Steroids for COPD: Less Is Probably More

May 8, 2014

Steroids for COPD: Less Is Probably More

  1. Patricia Kritek, MD

Patients with chronic obstructive pulmonary disease exacerbations who require intensive care admission do better with low-dose steroids.

  1. Patricia Kritek, MD

A 2010 observational study suggested that relatively low-dose oral corticosteroids were as good as — or better than — high-dose parenteral steroids in hospitalized patients with chronic obstructive pulmonary disease (COPD) exacerbations, but intensive care unit (ICU) patients were excluded from that study (NEJM JW Gen Med Jun 24 2010). Whether these results can be extrapolated to patients admitted to ICUs is unclear.

Researchers evaluated 17,239 patients (77% older than 60; 31% tobacco users) with COPD exacerbations who were admitted to ICUs at 473 U.S. hospitals. Nearly one third of patients received noninvasive ventilation; 15% were intubated. Almost all patients received antibiotics and bronchodilators. Methylprednisolone doses were categorized as either high (>240 mg) or low (≤240 mg), based on total methylprednisolone administered on hospital day 1 or 2; 11,083 patients (64%) received high doses.

Patients in the two groups were matched by propensity scoring. After adjusting for unbalanced covariates, the groups had similar in-hospital mortality. Compared with high-dose treatment, low-dose treatment was associated with shorter ICU and hospital lengths of stay, lower hospital costs, and shorter duration of mechanical ventilation. Low-dose patients were less likely to require insulin therapy or develop fungal infections.


This study strongly suggests that a moderate dose of steroids is more than adequate to treat ICU patients with severe COPD exacerbations. I would feel comfortable treating such patients with <240 mg of methylprednisolone (i.e., 80 mg to 160 mg), but a randomized trial is necessary to determine optimal dosing and duration of steroids.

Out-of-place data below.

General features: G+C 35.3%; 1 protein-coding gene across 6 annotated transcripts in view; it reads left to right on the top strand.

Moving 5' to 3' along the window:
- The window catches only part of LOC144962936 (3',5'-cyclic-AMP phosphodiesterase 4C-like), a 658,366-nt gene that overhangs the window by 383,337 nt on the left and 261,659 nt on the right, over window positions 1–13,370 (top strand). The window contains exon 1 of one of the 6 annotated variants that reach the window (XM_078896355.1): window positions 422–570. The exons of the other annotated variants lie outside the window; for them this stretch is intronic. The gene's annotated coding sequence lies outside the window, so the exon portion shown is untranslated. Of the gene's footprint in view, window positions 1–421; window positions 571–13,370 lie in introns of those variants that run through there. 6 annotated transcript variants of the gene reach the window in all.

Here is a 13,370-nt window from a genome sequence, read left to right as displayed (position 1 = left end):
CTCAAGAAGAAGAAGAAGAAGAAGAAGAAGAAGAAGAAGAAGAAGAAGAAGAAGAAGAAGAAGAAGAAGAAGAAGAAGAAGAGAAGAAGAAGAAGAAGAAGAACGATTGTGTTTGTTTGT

Editor Disclosures at Time of Publication

  • Disclosures for Patricia Kritek, MD at time of publication Editorial boards ACP Medicine; New England Journal of Medicine


Reader Comments (1)

John GILBERT Physician, Family Medicine/General Practice, Ireland

As an enthusiast for diagnosing and treating asthma and COPD for the last 30 years, it is with interest that I have watched the fashions change. My own practice with middle aged and elderly patients, at first presentation or with an exacerbation, has been to treat with oral prednisolone 30 mg daily for 1-2 weeks. In the case of first presentation, it establishes whether there is any reversibility. Usually there is. I have been unhappy with the popular view of the last 10 years that only long-acting bronchodilators were required. Many of my patients remained on inhaled steroids for the reason that reversibility was revealed.

However, I never needed to use 10 times the dose and only very rarely did anyone need to go to hospital.

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